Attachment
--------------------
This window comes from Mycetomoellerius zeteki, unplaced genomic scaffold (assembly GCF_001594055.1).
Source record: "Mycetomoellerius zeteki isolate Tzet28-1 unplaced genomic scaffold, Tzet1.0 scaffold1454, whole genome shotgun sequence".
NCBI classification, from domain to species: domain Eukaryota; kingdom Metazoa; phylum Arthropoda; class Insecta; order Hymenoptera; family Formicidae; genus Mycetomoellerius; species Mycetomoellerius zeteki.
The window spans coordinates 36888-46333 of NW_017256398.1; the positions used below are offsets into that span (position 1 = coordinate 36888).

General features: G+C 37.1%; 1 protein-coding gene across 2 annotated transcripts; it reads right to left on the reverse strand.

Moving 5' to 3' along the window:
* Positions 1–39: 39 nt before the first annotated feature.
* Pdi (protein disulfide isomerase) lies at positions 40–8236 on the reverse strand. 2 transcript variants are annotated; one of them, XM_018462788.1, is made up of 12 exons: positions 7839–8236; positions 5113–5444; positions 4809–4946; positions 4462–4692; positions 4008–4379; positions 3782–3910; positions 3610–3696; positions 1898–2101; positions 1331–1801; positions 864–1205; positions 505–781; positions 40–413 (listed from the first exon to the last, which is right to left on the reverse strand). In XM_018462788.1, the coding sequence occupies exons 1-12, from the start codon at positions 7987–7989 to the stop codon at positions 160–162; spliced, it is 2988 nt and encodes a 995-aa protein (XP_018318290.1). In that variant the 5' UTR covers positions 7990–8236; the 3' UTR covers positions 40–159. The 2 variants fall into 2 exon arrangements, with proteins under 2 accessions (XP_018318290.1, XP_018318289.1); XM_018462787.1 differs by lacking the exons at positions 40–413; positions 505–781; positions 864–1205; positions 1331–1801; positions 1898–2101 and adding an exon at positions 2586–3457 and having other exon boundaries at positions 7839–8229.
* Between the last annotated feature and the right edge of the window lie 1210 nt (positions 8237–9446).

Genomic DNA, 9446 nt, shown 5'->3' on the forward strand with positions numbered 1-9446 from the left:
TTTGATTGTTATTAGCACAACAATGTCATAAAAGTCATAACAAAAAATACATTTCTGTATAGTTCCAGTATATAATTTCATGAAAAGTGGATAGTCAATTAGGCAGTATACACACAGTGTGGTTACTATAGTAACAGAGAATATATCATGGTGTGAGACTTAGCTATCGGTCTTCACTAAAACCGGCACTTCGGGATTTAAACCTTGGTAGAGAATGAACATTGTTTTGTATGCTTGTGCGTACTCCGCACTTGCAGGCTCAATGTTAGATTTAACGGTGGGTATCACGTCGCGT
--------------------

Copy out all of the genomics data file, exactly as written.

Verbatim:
This window comes from Mycetomoellerius zeteki, unplaced genomic scaffold (assembly GCF_001594055.1).
Source record: "Mycetomoellerius zeteki isolate Tzet28-1 unplaced genomic scaffold, Tzet1.0 scaffold1454, whole genome shotgun sequence".
NCBI classification, from domain to species: domain Eukaryota; kingdom Metazoa; phylum Arthropoda; class Insecta; order Hymenoptera; family Formicidae; genus Mycetomoellerius; species Mycetomoellerius zeteki.
The window spans coordinates 36888-46333 of NW_017256398.1; the positions used below are offsets into that span (position 1 = coordinate 36888).

General features: G+C 37.1%; 1 protein-coding gene across 2 annotated transcripts; it reads right to left on the reverse strand.

Moving 5' to 3' along the window:
* Positions 1–39: 39 nt before the first annotated feature.
* Pdi (protein disulfide isomerase) lies at positions 40–8236 on the reverse strand. 2 transcript variants are annotated; one of them, XM_018462788.1, is made up of 12 exons: positions 7839–8236; positions 5113–5444; positions 4809–4946; positions 4462–4692; positions 4008–4379; positions 3782–3910; positions 3610–3696; positions 1898–2101; positions 1331–1801; positions 864–1205; positions 505–781; positions 40–413 (listed from the first exon to the last, which is right to left on the reverse strand). In XM_018462788.1, the coding sequence occupies exons 1-12, from the start codon at positions 7987–7989 to the stop codon at positions 160–162; spliced, it is 2988 nt and encodes a 995-aa protein (XP_018318290.1). In that variant the 5' UTR covers positions 7990–8236; the 3' UTR covers positions 40–159. The 2 variants fall into 2 exon arrangements, with proteins under 2 accessions (XP_018318290.1, XP_018318289.1); XM_018462787.1 differs by lacking the exons at positions 40–413; positions 505–781; positions 864–1205; positions 1331–1801; positions 1898–2101 and adding an exon at positions 2586–3457 and having other exon boundaries at positions 7839–8229.
* Between the last annotated feature and the right edge of the window lie 1210 nt (positions 8237–9446).

Genomic DNA, 9446 nt, shown 5'->3' on the forward strand with positions numbered 1-9446 from the left:
TTTGATTGTTATTAGCACAACAATGTCATAAAAGTCATAACAAAAAATACATTTCTGTATAGTTCCAGTATATAATTTCATGAAAAGTGGATAGTCAATTAGGCAGTATACACACAGTGTGGTTACTATAGTAACAGAGAATATATCATGGTGTGAGACTTAGCTATCGGTCTTCACTAAAACCGGCACTTCGGGATTTAAACCTTGGTAGAGAATGAACATTGTTTTGTATGCTTGTGCGTACTCCGCACTTGCAGGCTCAATGTTAGATTTAACGGTGGGTATCACGTCGCGT